Alfassy et al., CVPR, 2019

LaSO: Label-Set Operations Networks for Multi-label Few-Shot Learning

In this paper, the authors tackle the problem of "multi-label few-shot learning", in which a multi-label classifier is trained with few samples of each object category, and is applied on images that contain potentially new combinations of the categories of interest. The key idea of the paper is to synthesize new samples at the feature-level by mirroring set operations (union, intersection, subtraction), hoping to the train/test distribution shift and improve the model's generalization abilities.
  • Pros (+): The proposed objective is intuitive and can be seen as a regularization of the feature space to respect specific set operations; also introduces a benchmark for the proposed problem.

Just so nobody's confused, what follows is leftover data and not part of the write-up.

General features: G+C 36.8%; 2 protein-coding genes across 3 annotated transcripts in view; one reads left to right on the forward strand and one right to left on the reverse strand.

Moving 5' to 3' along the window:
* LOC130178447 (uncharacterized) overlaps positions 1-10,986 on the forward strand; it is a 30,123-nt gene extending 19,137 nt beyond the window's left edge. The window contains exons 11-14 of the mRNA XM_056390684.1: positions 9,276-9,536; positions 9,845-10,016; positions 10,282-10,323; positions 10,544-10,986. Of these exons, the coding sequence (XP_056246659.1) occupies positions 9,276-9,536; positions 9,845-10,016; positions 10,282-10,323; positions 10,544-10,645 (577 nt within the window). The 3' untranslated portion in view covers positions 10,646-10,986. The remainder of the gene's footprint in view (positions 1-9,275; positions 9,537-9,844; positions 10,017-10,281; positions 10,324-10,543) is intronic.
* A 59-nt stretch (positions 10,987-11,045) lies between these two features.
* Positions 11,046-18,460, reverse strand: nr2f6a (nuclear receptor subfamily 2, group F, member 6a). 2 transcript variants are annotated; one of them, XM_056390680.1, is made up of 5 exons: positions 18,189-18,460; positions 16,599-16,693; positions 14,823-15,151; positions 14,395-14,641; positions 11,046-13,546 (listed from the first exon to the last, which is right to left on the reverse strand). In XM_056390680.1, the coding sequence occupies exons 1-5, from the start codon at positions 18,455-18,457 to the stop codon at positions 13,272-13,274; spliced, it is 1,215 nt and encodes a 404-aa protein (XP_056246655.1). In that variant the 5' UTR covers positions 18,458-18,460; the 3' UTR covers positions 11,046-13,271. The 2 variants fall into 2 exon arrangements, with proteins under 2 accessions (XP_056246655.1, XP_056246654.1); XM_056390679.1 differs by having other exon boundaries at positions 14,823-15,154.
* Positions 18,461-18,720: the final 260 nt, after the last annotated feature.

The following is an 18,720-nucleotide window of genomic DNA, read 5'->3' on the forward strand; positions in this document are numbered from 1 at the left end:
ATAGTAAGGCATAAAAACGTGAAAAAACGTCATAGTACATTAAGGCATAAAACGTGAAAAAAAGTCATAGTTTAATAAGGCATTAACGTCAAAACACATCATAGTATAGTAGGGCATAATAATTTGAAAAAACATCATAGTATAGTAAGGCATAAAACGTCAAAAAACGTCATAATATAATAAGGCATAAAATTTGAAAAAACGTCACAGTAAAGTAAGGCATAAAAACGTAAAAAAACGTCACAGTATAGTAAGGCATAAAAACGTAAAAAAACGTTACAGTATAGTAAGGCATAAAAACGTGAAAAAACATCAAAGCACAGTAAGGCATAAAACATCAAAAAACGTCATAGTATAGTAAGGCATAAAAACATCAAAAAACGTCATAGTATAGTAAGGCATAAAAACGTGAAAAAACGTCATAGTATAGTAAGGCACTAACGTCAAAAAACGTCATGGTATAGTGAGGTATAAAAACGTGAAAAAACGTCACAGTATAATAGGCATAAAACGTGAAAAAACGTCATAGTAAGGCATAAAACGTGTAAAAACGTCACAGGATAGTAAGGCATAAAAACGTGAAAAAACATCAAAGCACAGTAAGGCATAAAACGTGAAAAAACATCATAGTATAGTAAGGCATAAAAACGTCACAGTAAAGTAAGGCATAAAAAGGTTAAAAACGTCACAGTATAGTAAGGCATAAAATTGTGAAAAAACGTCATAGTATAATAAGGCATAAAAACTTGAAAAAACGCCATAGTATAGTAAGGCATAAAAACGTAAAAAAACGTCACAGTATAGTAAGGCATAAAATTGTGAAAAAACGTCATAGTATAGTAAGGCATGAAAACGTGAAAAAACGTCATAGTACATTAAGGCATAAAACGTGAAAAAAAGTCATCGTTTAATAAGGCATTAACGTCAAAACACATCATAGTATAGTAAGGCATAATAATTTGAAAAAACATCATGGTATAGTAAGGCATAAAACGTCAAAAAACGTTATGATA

• Cons (-): hard to interpret results (lack of ablation experiments). In particular, there are two different potential train/test shifts which are never distinguished: new unseen classes and new unseen combinations of already seen classes.

The LaSO Objective

The proposed method consists in manipulating the semantic content of the training images at the feature-level to generate new combinations of semantic labels, in particular relying on known set operations: union (\(\cup\)), intersection (\(\cap\)) and set subtraction (\(\setminus\)). Interestingly, operations such as \(\cap\) and \(\setminus\) could additionally shine new light on implicit semantic information: For instance, in a task of animal classification, the operation zebra \(\setminus\) horse describes the attribute striped, which is not one of the original classes of interest, but a meaningful semantic attribute.